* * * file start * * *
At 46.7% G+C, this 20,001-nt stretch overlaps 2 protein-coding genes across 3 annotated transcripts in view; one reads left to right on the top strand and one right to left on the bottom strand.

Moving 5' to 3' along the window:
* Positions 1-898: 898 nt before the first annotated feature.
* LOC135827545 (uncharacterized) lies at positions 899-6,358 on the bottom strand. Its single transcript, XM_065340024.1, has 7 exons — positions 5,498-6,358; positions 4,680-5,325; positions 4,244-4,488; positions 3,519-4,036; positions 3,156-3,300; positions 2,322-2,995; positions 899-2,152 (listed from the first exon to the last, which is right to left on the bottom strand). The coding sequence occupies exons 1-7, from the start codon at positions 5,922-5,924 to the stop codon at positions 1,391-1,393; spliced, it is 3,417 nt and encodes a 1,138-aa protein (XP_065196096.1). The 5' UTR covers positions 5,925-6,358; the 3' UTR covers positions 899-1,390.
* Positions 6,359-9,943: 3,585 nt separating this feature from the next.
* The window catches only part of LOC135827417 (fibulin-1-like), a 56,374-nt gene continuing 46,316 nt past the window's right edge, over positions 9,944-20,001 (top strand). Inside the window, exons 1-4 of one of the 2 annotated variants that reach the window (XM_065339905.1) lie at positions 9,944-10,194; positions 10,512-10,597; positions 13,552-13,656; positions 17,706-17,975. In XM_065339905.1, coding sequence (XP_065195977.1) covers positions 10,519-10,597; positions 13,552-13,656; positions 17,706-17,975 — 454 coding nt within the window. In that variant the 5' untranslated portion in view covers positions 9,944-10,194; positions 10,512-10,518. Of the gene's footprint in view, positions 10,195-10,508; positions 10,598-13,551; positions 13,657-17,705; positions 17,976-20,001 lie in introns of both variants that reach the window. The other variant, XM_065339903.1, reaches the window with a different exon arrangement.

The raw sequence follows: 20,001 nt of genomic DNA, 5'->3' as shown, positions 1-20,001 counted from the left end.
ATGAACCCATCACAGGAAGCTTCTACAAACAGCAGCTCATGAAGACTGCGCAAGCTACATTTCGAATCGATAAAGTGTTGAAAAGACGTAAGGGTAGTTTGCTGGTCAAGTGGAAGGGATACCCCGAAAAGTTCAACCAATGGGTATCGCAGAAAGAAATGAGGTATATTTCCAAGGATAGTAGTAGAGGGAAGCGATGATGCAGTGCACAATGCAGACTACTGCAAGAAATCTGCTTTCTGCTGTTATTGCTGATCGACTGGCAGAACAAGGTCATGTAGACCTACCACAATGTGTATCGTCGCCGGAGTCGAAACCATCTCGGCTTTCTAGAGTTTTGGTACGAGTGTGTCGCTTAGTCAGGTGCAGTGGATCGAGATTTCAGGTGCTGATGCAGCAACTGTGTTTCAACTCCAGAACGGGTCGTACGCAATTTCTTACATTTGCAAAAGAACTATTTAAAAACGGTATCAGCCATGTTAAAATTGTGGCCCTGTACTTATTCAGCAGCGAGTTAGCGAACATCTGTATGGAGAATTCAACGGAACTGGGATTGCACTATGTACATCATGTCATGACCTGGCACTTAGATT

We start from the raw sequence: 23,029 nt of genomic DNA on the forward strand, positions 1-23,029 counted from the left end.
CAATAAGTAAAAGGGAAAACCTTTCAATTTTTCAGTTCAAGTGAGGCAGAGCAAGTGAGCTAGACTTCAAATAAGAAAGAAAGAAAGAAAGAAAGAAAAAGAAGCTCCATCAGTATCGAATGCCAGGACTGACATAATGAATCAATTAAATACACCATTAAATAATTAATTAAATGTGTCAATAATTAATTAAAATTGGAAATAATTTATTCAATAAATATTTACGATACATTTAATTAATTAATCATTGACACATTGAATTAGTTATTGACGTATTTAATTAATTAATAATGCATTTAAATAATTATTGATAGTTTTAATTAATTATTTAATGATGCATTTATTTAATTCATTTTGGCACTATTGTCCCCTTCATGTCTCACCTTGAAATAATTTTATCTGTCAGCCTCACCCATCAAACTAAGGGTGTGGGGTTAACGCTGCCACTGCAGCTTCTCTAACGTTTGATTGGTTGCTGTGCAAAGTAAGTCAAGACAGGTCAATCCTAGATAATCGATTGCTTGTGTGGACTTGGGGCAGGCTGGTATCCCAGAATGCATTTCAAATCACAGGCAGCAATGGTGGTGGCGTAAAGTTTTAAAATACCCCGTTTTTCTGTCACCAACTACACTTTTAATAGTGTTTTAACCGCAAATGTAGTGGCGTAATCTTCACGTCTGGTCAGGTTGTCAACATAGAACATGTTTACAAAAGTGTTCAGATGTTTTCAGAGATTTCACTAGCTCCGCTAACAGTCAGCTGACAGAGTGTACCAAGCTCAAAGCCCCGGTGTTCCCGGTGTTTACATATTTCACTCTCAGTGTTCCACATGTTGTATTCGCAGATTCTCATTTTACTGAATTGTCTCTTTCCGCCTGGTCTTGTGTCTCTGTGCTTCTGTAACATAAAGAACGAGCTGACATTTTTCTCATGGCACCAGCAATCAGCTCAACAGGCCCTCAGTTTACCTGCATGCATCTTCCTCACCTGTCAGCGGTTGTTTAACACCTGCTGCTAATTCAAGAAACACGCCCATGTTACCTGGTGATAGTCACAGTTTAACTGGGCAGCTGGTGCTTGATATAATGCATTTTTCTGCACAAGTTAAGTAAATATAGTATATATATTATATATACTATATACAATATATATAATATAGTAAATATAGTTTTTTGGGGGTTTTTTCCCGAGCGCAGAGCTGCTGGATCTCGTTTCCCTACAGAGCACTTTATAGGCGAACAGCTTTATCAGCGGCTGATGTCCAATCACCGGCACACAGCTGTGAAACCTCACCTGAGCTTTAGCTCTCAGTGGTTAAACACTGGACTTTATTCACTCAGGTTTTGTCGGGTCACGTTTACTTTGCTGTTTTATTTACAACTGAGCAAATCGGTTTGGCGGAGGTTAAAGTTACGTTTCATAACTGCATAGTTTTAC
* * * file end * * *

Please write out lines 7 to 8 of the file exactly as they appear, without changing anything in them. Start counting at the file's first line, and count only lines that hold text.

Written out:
The raw sequence follows: 20,001 nt of genomic DNA, 5'->3' as shown, positions 1-20,001 counted from the left end.
ATGAACCCATCACAGGAAGCTTCTACAAACAGCAGCTCATGAAGACTGCGCAAGCTACATTTCGAATCGATAAAGTGTTGAAAAGACGTAAGGGTAGTTTGCTGGTCAAGTGGAAGGGATACCCCGAAAAGTTCAACCAATGGGTATCGCAGAAAGAAATGAGGTATATTTCCAAGGATAGTAGTAGAGGGAAGCGATGATGCAGTGCACAATGCAGACTACTGCAAGAAATCTGCTTTCTGCTGTTATTGCTGATCGACTGGCAGAACAAGGTCATGTAGACCTACCACAATGTGTATCGTCGCCGGAGTCGAAACCATCTCGGCTTTCTAGAGTTTTGGTACGAGTGTGTCGCTTAGTCAGGTGCAGTGGATCGAGATTTCAGGTGCTGATGCAGCAACTGTGTTTCAACTCCAGAACGGGTCGTACGCAATTTCTTACATTTGCAAAAGAACTATTTAAAAACGGTATCAGCCATGTTAAAATTGTGGCCCTGTACTTATTCAGCAGCGAGTTAGCGAACATCTGTATGGAGAATTCAACGGAACTGGGATTGCACTATGTACATCATGTCATGACCTGGCACTTAGATT